The 00s: Music – 1

Well, you knew it was coming.

1. RadioheadKid A (Parlophone/Capitol)

You can read reams upon reams elsewhere about the qualitative aspects of Kid A and what exactly makes it the best album of the 00s, not to mention one of the most widely acclaimed works of music history, so I’m going to cut all that out and just tell my own story about it.

When I was 15, I spent a week of my August school holidays staying with my brother Ed.  While he and girlfriend Rach were at work, I whiled away solitary hours on the couch watching the Sydney Olympics, playing Driver on PlayStation and listening to the former student, newly commercial radio station uFM.  (And, yes, getting up at 11 in the morning if I was lucky. If you can’t be a horrible layabout when you’re 15, when can you?)  uFM had gotten their hands on a promo copy of Kid A and played about five or six tracks from it each day of the week.   Now, I couldn’t say it was love at first listen, but I was intrigued.   I knew it was a new kind of music for me; there was something intrinsic about it that reached out to the listener, but through the limited scope of commercial radio, I couldn’t put my finger on what it was.

A few months later I put Kid A at the top of my birthday list, not really expecting it to change my life, but definitely wanting to experience it again.  Naturally, Ed bought it for me.  For the following month the disc shuttled back and forth between my home CD player and my Discman, the sounds living in my head whenever I wasn’t listening to it.  ‘Idioteque’ stuck out as an early favourite, but the more ambient tracks – ‘Everything In Its Right Place’, ‘Treefingers, ‘Motion Picture Soundtrack’ – moved me in a way I still couldn’t articulate.  In any case, I swiftly decided as only a teenager can that this was the Best Album Of All Time and I would never, ever get sick of it.

Over the following couple of years, particularly after a wonderful New Year with my brothers and their spouses at Lake Ohakuri, I took it everywhere with me.   I’m not just saying that.  I really did.   I even made a point to listen to it on every car or bus journey leaving or returning to Auckland, where I lived, and every time it offered up some grand realisation or small detail that I hadn’t understood or noticed before.  Those ambient tracks now emerged and revealed themselves fully along with the rest of the album, and over time I felt like I could see, feel and accept ideas about our world that had never even remotely occurred to me before.

I left home, to go to university and then to work.  Kid A came with me in its now tattered case.  I discovered and embraced other Great Albums but always held Kid A above them all, the album that really got me into music, the album that I loved the most.  Every phase of doubt about it – ‘maybe it isn’t actually that amazing after all’ – was struck down as soon as I listened to it again.  With each passing year it became ever more a part of my soul and my being on this Earth, and so it remains today.

Radiohead have released other albums, and I have doubted them and been schooled each time.  But my teenage self turned out to be right: nothing will ever beat Kid A.   It is to me what I understand The Piper at the Gates of Dawn is to my dad – though he will surely expand on that – and Ziggy Stardust is to my mum: a unique relationship with a musical work that impacts you so strongly during your formative years that it never leaves you, or more accurately, you never leave it.  What’s yours?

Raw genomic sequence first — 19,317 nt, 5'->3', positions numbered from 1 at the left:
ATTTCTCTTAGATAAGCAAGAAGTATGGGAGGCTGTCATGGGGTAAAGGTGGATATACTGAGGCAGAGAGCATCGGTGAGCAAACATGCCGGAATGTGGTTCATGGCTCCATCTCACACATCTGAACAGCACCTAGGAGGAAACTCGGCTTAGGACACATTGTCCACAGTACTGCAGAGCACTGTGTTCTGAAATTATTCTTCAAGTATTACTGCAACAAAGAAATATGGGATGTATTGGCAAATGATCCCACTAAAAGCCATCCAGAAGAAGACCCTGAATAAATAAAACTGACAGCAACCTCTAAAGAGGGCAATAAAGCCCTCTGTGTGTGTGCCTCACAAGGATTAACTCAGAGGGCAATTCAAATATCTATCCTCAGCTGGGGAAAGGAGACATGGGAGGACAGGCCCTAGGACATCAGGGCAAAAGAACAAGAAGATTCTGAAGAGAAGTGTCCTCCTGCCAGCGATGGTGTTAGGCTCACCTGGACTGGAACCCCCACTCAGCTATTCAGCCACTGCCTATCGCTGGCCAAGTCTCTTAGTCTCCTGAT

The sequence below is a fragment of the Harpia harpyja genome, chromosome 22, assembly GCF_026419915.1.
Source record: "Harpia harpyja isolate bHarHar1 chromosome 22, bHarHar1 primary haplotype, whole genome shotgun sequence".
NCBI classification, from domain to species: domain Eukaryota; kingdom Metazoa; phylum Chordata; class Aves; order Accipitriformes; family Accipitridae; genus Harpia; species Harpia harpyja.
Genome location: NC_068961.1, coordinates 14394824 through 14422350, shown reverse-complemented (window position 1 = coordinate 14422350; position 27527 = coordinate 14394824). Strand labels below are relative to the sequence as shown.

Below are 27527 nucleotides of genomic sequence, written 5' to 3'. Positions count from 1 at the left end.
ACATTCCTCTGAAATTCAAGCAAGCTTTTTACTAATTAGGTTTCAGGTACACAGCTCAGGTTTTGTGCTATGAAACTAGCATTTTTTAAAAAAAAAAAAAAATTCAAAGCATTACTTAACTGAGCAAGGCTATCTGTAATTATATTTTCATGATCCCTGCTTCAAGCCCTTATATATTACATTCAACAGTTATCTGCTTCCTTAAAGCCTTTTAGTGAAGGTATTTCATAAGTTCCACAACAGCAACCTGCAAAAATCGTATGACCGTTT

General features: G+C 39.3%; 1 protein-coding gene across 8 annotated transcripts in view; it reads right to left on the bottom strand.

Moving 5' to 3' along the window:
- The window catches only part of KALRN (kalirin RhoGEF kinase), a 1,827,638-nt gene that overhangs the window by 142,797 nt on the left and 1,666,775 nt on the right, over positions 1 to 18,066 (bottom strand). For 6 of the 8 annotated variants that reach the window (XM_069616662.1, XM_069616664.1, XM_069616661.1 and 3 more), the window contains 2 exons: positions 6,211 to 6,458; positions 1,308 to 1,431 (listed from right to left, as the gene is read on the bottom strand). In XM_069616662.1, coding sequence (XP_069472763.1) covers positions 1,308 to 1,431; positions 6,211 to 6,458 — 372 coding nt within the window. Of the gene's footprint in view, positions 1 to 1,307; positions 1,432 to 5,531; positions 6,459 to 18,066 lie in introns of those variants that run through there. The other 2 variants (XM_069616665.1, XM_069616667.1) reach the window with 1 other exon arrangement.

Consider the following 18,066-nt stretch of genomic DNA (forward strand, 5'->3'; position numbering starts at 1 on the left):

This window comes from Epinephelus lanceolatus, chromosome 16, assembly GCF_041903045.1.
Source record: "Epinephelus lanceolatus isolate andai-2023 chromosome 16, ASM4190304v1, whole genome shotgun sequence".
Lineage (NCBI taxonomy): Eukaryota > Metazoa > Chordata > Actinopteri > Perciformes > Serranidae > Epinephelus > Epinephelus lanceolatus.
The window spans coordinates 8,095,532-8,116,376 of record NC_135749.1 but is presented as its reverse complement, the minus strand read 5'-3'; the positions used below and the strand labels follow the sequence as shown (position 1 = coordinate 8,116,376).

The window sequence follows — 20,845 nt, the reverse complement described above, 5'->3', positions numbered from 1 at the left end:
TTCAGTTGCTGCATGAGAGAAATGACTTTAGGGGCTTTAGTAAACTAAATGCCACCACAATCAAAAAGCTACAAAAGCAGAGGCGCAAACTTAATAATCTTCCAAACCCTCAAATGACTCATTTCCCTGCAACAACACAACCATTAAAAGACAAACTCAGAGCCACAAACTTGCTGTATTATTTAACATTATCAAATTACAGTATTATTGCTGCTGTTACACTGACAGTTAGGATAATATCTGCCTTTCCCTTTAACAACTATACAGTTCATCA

Most representative track: ‘Optimistic’
My favourite: ‘Everything In Its Right Place’

6 thoughts on “The 00s: Music – 1

  1. Here I was hoping for the revelation of some awesome album by some unknown artist I had never, ever heard about before, but I can’t say I will disagree with this album.

    While not the most representative track, ‘The national anthem’ shows how much they can stray from their main theme while still remain consistent, and it is definitely my favourite track on this album.

    • Ya man, I’m disappointed at not being able to buck the trend too, but even if I had never read a word of music criticism in the 00s I still would have picked this for my #1.

      Agreed very much on ‘The National Anthem’, for me the most experimental track but still very much a Radiohead song. It was really hard for me to play favourites with any of the tracks, though – the idea of only listening to portions of the album is almost inconceivable to me.

  2. Very interesting choices and equally interesting is the way our memories work. I remember listening to Jimi Hendrix’s ‘Are You Experienced?’ for the first time ever and on headphones as being my life altering experience.

    ‘Set and setting’ are so important as Timothy O’Leary used to point out. Music is the soundtrack to our lives and just hearing a note or two of something seminal can catapult us back to a particular time in our lives.

    Here are a few more of mine:

    Hair – the soundtrack
    ‘A whiter shade of pale’ Procul Harum
    Madam Butterfly – the Malcolm McLaren version
    ‘Sad-eyed lady of the Lowlands’ – Leonard Cohen
    and the very sassy Estelle on ‘Shine’ particularly track 1 ‘Wait a Minute’
    Youssou N’Dour – 7 seconds

    Who’s this then? ‘You can stop all of your sobbing.’

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